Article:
Almost every aspect of human existence is impacted by psychological science, education, and practice. And almost every social policy can be informed by it.  For these reasons, I firmly believe that psychologists and psychology students need to be in more rooms, at more tables, and at the heads of those tables when decisions affecting the public are formulated and implemented. 

I would like APA members to be energized and motivated as they discover how to serve as an APA Citizen PsychologistTM! So I am launching it as my core initiative as 2018 President of APA.

My dream is that the APA Citizen PsychologistTM concept will be infused into the discipline through education at all levels—from high school to lifelong learning. It is important to me that this concept of service to the public good endures as an integral part of APA’s future.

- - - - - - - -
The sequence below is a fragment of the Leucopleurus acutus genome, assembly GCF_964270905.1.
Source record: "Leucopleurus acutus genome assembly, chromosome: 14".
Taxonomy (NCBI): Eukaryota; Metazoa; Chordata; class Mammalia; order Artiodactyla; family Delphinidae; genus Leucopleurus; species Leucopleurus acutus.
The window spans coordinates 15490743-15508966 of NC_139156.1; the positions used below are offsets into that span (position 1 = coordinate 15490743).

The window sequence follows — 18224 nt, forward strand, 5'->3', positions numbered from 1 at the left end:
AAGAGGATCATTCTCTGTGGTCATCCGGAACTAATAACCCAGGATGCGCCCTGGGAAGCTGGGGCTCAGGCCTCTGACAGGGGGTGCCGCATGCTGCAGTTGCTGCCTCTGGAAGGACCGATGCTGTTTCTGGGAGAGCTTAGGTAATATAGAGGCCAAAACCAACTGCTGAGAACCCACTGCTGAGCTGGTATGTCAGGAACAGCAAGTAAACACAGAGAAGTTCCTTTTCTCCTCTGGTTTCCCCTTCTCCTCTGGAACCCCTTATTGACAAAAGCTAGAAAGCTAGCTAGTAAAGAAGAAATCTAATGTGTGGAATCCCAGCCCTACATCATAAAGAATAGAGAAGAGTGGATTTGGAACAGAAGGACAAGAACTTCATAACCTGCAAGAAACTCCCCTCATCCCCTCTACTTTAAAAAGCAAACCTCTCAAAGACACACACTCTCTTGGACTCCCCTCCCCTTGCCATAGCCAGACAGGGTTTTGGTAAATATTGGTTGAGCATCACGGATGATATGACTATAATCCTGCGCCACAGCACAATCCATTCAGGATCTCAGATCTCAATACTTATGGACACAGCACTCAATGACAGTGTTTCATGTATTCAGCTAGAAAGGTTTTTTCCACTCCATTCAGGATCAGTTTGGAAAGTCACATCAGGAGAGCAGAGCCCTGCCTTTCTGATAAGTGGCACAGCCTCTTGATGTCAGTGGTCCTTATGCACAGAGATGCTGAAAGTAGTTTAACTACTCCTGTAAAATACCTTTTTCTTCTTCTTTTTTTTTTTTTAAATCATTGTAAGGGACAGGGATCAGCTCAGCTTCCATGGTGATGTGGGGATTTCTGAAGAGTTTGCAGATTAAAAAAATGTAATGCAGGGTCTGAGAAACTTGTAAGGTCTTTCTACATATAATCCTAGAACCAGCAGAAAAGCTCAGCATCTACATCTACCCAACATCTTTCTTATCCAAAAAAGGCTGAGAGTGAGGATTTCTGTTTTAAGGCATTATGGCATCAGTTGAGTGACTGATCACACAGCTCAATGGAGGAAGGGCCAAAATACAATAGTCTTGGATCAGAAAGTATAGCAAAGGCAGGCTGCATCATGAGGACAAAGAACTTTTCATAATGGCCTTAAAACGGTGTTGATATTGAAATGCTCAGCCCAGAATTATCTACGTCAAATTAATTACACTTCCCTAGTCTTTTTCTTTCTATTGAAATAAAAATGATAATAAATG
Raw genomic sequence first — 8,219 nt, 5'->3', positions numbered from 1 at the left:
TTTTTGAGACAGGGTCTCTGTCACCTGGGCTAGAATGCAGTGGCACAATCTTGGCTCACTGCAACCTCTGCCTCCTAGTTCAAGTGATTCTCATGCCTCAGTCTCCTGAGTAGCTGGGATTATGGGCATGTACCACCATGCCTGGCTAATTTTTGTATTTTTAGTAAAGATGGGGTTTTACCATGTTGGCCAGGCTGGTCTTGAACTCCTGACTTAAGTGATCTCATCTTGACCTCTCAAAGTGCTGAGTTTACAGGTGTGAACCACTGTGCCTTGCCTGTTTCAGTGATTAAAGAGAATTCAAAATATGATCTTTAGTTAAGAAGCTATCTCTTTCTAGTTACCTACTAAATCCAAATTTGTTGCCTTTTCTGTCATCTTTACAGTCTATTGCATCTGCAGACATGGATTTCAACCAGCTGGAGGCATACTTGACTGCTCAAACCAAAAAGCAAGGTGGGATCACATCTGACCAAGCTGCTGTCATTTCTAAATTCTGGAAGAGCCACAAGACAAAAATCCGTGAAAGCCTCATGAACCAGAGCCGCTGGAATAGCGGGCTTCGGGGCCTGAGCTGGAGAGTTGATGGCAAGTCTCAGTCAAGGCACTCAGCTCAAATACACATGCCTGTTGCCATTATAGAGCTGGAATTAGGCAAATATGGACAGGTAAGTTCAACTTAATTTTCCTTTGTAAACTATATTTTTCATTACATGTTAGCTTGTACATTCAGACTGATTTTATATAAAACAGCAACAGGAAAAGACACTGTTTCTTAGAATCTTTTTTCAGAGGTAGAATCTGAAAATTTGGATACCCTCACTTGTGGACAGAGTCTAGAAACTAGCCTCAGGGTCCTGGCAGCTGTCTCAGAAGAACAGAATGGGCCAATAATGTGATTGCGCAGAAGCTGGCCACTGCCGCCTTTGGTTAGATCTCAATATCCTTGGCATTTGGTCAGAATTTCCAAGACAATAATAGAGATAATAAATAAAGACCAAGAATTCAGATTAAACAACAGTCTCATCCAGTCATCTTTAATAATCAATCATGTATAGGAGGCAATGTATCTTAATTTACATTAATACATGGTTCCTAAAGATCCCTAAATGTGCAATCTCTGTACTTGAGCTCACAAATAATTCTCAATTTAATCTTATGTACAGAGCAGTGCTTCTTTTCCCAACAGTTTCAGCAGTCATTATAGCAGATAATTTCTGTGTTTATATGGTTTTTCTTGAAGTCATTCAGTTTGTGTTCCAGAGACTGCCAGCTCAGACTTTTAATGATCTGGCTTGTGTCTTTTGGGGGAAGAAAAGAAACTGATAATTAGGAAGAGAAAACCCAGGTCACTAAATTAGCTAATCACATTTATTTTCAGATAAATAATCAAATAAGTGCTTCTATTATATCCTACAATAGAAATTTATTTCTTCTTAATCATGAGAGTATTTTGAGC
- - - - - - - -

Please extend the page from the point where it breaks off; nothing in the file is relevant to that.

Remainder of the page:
I will honor the work of APA Citizen PsychologistsTM with APA Presidential Citations, and ask Divisions and State, Provincial and Territorial organizations to not only help me identify worthy recipients, but also sustain recognition well beyond 2018.  Please consider nominating a colleague or yourself.

It is rewarding to be in such a dynamic and expansive discipline. I am excited to see where our members will take psychology next.

 Sincerely,

Jessica Henderson Daniel, PhD, ABPP

2017 APA President-Elect

 

Citizen Psychologist Flyer 2017-8-22

 

Gender & Sexual Diversity: Why ALL Social Scientists Should be Conducting Inclusive Research

Written by:  J. Stewart, North Carolina State University, member of the APAGS Committee on Sexual Orientation and Gender Diversity

lgbtq-2495947_1920Did you know that the current administration recently eliminated a proposal to include questions about sexual orientation and gender identity in the 2020 U.S. census survey? You may or may not realize that doing so poses potentially serious threats to the rights of many Americans through this powerful form of erasure. Without this data, we will continue to have only rough estimates of the number of LGBTQ+ people living in the U.S.